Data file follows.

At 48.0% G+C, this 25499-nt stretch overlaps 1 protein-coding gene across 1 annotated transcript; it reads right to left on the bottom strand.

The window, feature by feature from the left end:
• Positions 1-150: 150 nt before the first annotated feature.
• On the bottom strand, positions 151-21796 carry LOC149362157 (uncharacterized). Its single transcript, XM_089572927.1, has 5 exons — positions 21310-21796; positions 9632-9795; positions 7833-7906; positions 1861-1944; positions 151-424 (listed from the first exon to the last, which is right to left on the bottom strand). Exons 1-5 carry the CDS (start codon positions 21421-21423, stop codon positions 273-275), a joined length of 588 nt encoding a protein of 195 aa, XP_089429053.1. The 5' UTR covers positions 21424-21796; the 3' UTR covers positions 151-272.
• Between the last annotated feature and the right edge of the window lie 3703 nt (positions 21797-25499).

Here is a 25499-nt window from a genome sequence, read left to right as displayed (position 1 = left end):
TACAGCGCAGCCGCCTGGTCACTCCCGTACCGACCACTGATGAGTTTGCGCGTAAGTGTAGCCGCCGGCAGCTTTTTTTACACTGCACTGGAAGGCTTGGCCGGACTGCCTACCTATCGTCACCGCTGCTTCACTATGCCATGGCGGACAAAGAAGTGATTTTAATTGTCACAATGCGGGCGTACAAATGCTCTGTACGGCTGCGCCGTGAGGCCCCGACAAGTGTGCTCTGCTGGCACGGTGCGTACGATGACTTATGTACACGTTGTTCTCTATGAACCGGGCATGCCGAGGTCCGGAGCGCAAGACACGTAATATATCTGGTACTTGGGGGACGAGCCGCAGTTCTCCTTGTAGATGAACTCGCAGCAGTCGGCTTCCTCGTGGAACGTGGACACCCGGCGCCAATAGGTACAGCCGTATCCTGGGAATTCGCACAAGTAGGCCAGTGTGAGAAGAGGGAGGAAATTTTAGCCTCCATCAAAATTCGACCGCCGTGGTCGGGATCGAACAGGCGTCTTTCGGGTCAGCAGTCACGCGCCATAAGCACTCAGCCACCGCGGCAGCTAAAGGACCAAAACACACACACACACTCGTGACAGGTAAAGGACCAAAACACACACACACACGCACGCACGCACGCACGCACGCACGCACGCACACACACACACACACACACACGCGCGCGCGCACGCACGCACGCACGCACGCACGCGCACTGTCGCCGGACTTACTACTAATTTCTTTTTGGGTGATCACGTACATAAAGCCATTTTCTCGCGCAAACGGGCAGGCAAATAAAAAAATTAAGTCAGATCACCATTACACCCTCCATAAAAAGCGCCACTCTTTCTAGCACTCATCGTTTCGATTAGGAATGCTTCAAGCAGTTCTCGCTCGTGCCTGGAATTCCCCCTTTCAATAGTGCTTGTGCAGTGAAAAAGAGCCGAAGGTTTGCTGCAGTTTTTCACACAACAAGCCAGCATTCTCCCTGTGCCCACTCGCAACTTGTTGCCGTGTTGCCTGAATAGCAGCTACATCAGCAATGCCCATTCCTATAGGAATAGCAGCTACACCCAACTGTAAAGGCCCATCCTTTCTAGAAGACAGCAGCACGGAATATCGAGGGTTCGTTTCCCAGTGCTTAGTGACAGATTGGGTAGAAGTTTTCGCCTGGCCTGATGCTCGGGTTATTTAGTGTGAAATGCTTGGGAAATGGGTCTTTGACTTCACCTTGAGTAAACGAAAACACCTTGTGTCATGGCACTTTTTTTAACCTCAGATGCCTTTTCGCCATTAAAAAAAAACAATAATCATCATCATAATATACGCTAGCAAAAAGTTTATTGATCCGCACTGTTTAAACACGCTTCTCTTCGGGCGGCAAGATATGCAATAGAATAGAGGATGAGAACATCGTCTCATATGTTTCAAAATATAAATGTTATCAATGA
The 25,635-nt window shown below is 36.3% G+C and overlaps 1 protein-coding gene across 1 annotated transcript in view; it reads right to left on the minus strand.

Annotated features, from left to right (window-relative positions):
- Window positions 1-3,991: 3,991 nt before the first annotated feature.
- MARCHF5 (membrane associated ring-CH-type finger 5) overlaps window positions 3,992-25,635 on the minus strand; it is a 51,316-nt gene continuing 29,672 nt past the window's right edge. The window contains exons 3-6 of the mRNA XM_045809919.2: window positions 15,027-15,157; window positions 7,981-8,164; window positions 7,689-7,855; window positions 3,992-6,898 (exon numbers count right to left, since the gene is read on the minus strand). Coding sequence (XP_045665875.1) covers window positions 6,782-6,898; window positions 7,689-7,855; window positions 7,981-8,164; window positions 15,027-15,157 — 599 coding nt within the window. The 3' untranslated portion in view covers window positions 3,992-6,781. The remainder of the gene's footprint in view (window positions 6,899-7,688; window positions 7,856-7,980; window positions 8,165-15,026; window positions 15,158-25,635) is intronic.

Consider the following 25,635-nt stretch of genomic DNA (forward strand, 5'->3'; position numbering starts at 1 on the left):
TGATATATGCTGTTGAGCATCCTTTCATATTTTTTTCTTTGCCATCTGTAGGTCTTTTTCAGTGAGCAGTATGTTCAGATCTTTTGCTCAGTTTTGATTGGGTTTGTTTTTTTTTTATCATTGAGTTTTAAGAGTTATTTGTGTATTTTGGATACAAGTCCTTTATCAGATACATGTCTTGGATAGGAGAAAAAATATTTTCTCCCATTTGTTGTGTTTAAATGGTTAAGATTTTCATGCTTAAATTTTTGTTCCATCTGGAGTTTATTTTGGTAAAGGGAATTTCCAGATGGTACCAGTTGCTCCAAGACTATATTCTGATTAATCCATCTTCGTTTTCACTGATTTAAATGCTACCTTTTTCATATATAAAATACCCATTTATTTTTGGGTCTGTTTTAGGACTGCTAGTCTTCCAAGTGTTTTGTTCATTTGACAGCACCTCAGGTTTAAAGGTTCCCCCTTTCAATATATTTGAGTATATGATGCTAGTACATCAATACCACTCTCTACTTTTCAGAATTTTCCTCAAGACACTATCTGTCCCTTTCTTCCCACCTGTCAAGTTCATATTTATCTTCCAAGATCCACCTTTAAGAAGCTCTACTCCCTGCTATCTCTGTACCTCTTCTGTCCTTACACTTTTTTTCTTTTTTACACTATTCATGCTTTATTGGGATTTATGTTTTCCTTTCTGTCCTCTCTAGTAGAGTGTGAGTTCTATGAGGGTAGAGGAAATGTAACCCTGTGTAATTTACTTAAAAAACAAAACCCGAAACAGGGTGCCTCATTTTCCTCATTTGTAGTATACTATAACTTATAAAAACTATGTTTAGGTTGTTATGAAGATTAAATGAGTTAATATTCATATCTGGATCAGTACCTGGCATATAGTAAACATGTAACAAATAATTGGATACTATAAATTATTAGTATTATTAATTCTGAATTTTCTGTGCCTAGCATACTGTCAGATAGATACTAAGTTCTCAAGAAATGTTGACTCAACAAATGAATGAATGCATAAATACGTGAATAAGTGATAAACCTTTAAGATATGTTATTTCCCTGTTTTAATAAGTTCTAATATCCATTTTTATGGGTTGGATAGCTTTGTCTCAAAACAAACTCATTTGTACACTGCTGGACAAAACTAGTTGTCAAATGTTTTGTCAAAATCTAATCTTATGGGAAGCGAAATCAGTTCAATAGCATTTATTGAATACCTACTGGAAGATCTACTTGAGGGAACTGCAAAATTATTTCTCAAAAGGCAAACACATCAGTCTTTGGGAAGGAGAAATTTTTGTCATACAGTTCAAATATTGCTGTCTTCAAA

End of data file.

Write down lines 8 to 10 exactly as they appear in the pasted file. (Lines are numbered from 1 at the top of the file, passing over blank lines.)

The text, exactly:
The 25,635-nt window shown below is 36.3% G+C and overlaps 1 protein-coding gene across 1 annotated transcript in view; it reads right to left on the minus strand.

Annotated features, from left to right (window-relative positions):
- Window positions 1-3,991: 3,991 nt before the first annotated feature.